This all reminds me a bit of how people's criticisms of Zooey Deschanel are always couched in that Manic Pixie Dream Girl thing, but also tend to come off like people think she IS the characters she's playing - which doesn't really end up doing much for our understanding of that trope nor of what might actually have caused her to pick the roles that she picks as an actor, both of which are the actual issues worth discussing, NOT whether or not SHE AS A PERSON is actually as annoying as the characters she portrays. The criticisms leveled against Dunham aren't based solely on the idea that she's written a show about white privilege - they're also quite often based on the assumption that SHE HERSELF is a shitty white person with no concept of her own privelege, and that this show is a direct extension of her life and mind. Which if nothing else gives me a bit of pause as a card-carrying Oversensitive Feminist - the fact that this criticism is getting thrown at her so hard but that you never really see anyone going, like, HEY FUCK YOU FOR NOT HAVING ANY NON-WHITE FRIENDS, PAUL FEIG, I BET YOU'RE A TOTAL ASSHOLE kind of highlights for me the questionable feelings that seem to be running under much of the criticism/ongoing discussion about the show. I bet you if I had said that thing about Paul Feig a lot of people would have told me Freaks and Geeks only had a half hour a week to tackle a very particular sheltered corner of this very particular time and place and that it was a comedy anyway, and that it takes a lot of people to create and produce and make casting decisions about a show and that it isn't fair to frame it like it's all his fault, blah blah blah. While I absolutely think that Dunham as well as HBO should be held accountable for trying to put forth the dumb idea that it's realistic to have a show about girls in their 20s living in present-day Brooklyn and have all those girls only be white, I think it's also important that we try to be honest about why we're so upset about this, and whether or not it also has to do with e.g. our own concerns about being misrepresented in pop culture or maybe even our tendency to pick on super-successful women whose art attempts to do some of that representing (cf. everyone hating on Miranda July for her aesthetic as opposed to the quality of her work).
SORRY FOR WRITING A NOVEL TL;DR I WATCH A LOT OF TV AND FEEL TOO MUCH
Oh this is so good. Thank you, Jane.
Also I am pretty tough and it is pretty hard to make me cry and that particular "LET ME CLEAR MY THROAT" definitely didn't do it at all. I've just got something in my eye. And also my throat. And, uh, my heart. :(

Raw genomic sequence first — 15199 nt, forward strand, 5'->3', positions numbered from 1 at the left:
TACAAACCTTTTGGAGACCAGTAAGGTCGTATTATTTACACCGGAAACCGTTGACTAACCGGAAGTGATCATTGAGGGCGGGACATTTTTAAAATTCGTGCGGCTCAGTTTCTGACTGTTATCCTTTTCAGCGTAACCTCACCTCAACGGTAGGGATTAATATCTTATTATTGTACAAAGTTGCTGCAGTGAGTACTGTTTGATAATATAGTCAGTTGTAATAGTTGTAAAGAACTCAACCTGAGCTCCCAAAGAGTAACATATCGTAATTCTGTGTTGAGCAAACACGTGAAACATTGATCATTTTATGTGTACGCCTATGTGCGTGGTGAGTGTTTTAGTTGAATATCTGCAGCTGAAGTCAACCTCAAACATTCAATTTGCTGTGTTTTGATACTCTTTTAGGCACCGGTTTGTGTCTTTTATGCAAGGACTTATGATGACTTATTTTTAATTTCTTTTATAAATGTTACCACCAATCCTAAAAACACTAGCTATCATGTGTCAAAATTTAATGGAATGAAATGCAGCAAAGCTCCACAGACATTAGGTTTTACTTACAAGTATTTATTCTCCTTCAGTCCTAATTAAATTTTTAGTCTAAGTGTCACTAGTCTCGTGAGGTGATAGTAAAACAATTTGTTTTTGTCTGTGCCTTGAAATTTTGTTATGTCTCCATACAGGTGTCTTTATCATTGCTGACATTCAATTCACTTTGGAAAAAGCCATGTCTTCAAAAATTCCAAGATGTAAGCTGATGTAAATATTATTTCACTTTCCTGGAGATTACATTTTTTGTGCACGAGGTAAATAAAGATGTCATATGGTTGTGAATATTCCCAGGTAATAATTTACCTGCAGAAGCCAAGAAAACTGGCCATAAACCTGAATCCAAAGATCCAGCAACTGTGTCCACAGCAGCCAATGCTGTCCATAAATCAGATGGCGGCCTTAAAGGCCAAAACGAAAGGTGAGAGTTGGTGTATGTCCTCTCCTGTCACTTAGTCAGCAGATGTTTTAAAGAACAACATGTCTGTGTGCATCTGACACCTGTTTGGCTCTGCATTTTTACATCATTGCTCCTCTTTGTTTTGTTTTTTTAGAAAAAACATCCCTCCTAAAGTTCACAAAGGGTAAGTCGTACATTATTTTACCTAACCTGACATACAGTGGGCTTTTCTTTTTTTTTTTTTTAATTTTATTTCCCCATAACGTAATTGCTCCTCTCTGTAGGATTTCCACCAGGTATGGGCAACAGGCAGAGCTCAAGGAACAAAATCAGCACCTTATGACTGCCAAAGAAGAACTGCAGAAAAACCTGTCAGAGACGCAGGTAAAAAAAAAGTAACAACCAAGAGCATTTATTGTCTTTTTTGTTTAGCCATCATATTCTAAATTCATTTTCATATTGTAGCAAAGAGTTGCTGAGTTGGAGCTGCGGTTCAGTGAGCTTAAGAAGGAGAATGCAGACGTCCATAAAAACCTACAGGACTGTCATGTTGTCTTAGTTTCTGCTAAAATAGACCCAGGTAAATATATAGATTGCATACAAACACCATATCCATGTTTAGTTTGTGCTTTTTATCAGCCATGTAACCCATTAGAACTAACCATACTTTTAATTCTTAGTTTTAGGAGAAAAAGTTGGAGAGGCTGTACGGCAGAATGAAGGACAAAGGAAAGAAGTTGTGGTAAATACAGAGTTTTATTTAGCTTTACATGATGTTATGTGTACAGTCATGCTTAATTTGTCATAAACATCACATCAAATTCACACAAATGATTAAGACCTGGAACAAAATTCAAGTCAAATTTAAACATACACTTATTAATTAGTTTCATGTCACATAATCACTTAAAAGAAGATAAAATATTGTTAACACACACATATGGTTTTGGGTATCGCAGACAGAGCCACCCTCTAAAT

@Decca YES! I've only lived in Ireland for like 9 months but this was one of the first slang terms I learned and made me so, so happy and also confused about my decision to move here. "Getting the shift off someone" is my favourite verb-iteration - makes the whole thing sound like flag football.
@Hooplehead Just in the interest of balance - I've been in MTL for like 3 years and my French is food-service subpar (thanks for nothing, Ontarian immersion system! You spent all that time teaching me how to conjugate when you could have been teaching me to swear!), and I have experienced next to no dickishness re: my shitty, shitty near-lack of French. Even when I've begun conversations in English, admitted my ignorance to a crowd of Francophone acquaintances, etc. I think sometimes the weirdness also has to do with a different kind of cultural tension - I grew up in downtown Toronto, doing shit like apologizing when someone else stepped on my foot on the streetcar. One of the biggest adjustments for me on moving to QC was getting used to the fact that people would be snippy with you and not expect you to take it personally. Sometimes I've looked back on situations when I'd thought, at the time, I was being sniped at b/c of being anglo, and in retrospect it'd seem pretty clear I was just being sniped at because I was a fellow human being in the world. Yknow?
@sunnyciegos OH MAN I have been wearing contacts since I was 2 weeks okd and therefore have all manner of disgusting/horrible contact lens/eye stories. Decades' worth! Like the time I got surgery where they put stitches in my actual eyeball and then when I woke up I had to actually lie there, conscious, and stare up to watch the surgeons tugging on the THREAD THAT WAS HANGING OUT OF MY EYEBALL before they tied the stitches off. For some reason nobody ever asks me about this stuff! Like, at parties or anything. It is weird, I don't get it.
@Trilby Giiiiiiiiiirl, not to rain on your parade-raining, but I think you are a little bit missing the point? If not of the entire Marilyn Monroe phenomenon then at least of this post? Also that story/"reading" are a little the most raising my feminist hackles I AM JUST SAYING. Like, this year starts with a 2, I think we are all cool to acknowledge by now that ladies can be (and frequently are) capable both of publicly displaying or even using their sexuality and also being functionally literate human beings?
Anyway. I'm sure you didn't mean anything on-purpose offensive by it, there was just something there that didn't sit well with me & I hope you don't mind my pointing it out.
Now we can all get back to talking about how All About Eve is the best movie ever in the history of movies. Yes? Yes.
[EDIT: further apologies for use of 'hackle-raising', possibly one of the grossest-sounding expressions ever]